Bucket of crabs
The Salty Landlubber was the only place to go in our village that didn’t just serve watery tea and damp biscuits to gummy pensioners. If it wasn’t exactly loved, it was certainly a well-used, familiar establishment.
Our village is like a bucket of crabs, where everyone pulls each other down and down and down again, until the thought of leaving seems an impossible dream, vague and indistinct, like the idea of heaven. But at least you could get your pint and your packet of salt and vinegar crisps down the Lubber after a hard day at the Factory.
You got everyone in the Lubber, from your hardened drinkers, chasing whisky with whisky night after night, to your underage dabblers, overwhelmed to nausea by their lurid alcopops. Mrs Quean didn’t care. She’d serve anyone, long as you had your £2.40 or whatever. She’d survey the room meanly, draping us in the oxymoron of her smile as a lifetime of pounds and pennies dribbled steadily from our pockets to hers.
I remember her now, standing squint-eyed in front of the jars of pickled bratwursts, floating like severed limbs in vinegar, until someone had a fancy for one and it was delivered, all pink-wobbly and dripping, wrapped in a serviette, begging for dick jokes.
I was fifteen when I first strode inside with my child’s version of what I thought confidence looked like. I ordered my Snakebite and stood for several trembling moments under her basilisk gaze - I thought that she’d refuse, or gobble me up right there at the bar. But serve me she did, and I often thought how things might have turned out for me, if she hadn’t.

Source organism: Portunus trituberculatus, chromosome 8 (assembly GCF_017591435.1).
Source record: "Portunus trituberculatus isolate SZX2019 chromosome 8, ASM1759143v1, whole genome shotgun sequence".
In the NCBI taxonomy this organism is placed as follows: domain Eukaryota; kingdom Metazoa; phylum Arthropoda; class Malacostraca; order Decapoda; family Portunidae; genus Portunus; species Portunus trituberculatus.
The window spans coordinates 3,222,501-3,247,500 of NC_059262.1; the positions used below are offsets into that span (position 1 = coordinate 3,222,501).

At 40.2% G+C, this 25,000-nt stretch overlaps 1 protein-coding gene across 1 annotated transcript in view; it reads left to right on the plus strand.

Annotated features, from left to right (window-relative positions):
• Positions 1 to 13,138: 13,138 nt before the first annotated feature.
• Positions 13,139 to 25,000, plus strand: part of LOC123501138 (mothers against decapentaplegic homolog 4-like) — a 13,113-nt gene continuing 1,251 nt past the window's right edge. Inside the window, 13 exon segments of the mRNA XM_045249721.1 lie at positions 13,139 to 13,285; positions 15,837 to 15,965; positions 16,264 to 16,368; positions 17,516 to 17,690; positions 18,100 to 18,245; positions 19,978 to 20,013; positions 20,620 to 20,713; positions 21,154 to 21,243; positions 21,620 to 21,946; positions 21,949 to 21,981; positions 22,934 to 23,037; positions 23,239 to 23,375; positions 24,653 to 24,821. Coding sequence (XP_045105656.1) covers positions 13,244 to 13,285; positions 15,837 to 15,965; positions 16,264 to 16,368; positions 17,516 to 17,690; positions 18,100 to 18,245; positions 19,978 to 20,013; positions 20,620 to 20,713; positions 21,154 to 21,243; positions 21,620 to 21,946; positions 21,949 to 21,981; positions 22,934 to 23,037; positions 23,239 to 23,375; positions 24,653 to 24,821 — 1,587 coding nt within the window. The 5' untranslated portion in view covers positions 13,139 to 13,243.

We used to talk about all kinds of things back then - what we’d do when we finished school, when we got a car, when we became supervisor at the Factory, when we’d saved enough to leave the Factory for good.
In hushed whispers over our pints we’d plan and dream and laugh at those hopeless old soaks who’d laughed at us on our first day. Of course, we didn’t know then why they were really laughing; what they knew that we didn’t.
I remember how hammered Jonny Graves got when he passed his A levels, the only one of us brave enough to even try. Fell down the steps outside and we carried him home. Same when he proposed to Fiona, because he’d knocked her up behind the bikeshed. She’d had twins and Jonny’d not gone to Uni after all. I remember his eldest getting married, and then she was pregnant with her own twins. They say it’s like that with twins, don’t they?
And then, one day, we looked up and inexplicably found that it was us propping up the bar now, trading our pints for the cheapest whisky that would get the job done - our excuses for staying here, in this awful place, trailed behind us like oily petrol in the wake of a captainless ship.